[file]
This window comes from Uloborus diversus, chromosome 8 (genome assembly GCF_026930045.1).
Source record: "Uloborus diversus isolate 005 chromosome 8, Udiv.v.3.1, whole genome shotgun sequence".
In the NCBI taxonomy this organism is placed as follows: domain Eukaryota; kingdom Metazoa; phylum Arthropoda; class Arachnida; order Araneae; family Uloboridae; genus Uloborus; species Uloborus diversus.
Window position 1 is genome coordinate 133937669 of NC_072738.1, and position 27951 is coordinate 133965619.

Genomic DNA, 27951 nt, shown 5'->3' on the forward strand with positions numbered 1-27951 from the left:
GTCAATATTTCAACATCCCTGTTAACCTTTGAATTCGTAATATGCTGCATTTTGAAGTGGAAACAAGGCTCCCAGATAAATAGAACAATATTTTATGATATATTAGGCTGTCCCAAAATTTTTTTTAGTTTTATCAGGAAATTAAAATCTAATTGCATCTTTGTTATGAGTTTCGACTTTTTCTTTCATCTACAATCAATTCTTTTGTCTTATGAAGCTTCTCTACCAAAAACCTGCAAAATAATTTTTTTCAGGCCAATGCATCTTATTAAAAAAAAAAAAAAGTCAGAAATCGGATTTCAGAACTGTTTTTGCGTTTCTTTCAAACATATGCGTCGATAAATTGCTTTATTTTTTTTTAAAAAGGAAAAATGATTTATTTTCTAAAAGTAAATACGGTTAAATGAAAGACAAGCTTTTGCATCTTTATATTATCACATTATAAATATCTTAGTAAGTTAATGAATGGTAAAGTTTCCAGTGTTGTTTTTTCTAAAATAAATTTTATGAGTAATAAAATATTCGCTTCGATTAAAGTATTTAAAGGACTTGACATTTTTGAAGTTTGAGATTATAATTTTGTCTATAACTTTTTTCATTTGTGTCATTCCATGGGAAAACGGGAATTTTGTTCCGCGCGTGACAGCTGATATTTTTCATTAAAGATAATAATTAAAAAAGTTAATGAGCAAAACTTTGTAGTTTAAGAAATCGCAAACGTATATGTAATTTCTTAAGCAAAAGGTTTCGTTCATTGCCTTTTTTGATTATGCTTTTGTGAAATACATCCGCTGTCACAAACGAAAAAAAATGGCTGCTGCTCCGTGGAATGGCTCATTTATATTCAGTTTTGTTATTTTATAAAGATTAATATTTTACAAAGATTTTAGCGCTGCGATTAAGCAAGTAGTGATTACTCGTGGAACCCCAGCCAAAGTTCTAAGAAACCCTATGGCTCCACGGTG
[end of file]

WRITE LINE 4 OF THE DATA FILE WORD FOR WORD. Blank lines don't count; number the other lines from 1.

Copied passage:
Window position 1 is genome coordinate 133937669 of NC_072738.1, and position 27951 is coordinate 133965619.